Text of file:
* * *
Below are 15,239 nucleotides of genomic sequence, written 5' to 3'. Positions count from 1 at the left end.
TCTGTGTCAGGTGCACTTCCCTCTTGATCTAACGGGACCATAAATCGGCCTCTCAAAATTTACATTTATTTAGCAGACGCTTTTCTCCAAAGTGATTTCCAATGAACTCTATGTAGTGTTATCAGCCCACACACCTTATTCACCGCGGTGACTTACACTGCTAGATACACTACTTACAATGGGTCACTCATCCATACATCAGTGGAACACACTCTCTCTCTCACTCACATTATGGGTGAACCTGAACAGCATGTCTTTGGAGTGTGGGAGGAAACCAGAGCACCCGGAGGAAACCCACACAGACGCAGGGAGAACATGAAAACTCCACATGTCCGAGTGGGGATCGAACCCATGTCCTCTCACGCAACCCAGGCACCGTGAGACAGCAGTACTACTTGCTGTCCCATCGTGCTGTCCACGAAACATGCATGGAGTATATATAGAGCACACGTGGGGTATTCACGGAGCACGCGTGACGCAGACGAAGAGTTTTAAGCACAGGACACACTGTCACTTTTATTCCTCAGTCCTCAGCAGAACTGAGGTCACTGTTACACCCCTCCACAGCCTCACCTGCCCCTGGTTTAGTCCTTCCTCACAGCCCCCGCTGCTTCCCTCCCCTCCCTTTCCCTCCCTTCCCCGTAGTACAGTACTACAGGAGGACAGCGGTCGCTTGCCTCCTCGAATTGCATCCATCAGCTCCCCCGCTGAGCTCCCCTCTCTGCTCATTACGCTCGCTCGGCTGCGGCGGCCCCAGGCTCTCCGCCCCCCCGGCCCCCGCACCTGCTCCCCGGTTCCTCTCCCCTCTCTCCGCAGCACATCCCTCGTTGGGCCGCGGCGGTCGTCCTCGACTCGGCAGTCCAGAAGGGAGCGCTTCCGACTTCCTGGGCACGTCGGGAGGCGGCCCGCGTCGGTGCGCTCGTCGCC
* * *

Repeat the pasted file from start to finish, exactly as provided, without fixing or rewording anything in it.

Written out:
Below are 15,239 nucleotides of genomic sequence, written 5' to 3'. Positions count from 1 at the left end.
TCTGTGTCAGGTGCACTTCCCTCTTGATCTAACGGGACCATAAATCGGCCTCTCAAAATTTACATTTATTTAGCAGACGCTTTTCTCCAAAGTGATTTCCAATGAACTCTATGTAGTGTTATCAGCCCACACACCTTATTCACCGCGGTGACTTACACTGCTAGATACACTACTTACAATGGGTCACTCATCCATACATCAGTGGAACACACTCTCTCTCTCACTCACATTATGGGTGAACCTGAACAGCATGTCTTTGGAGTGTGGGAGGAAACCAGAGCACCCGGAGGAAACCCACACAGACGCAGGGAGAACATGAAAACTCCACATGTCCGAGTGGGGATCGAACCCATGTCCTCTCACGCAACCCAGGCACCGTGAGACAGCAGTACTACTTGCTGTCCCATCGTGCTGTCCACGAAACATGCATGGAGTATATATAGAGCACACGTGGGGTATTCACGGAGCACGCGTGACGCAGACGAAGAGTTTTAAGCACAGGACACACTGTCACTTTTATTCCTCAGTCCTCAGCAGAACTGAGGTCACTGTTACACCCCTCCACAGCCTCACCTGCCCCTGGTTTAGTCCTTCCTCACAGCCCCCGCTGCTTCCCTCCCCTCCCTTTCCCTCCCTTCCCCGTAGTACAGTACTACAGGAGGACAGCGGTCGCTTGCCTCCTCGAATTGCATCCATCAGCTCCCCCGCTGAGCTCCCCTCTCTGCTCATTACGCTCGCTCGGCTGCGGCGGCCCCAGGCTCTCCGCCCCCCCGGCCCCCGCACCTGCTCCCCGGTTCCTCTCCCCTCTCTCCGCAGCACATCCCTCGTTGGGCCGCGGCGGTCGTCCTCGACTCGGCAGTCCAGAAGGGAGCGCTTCCGACTTCCTGGGCACGTCGGGAGGCGGCCCGCGTCGGTGCGCTCGTCGCC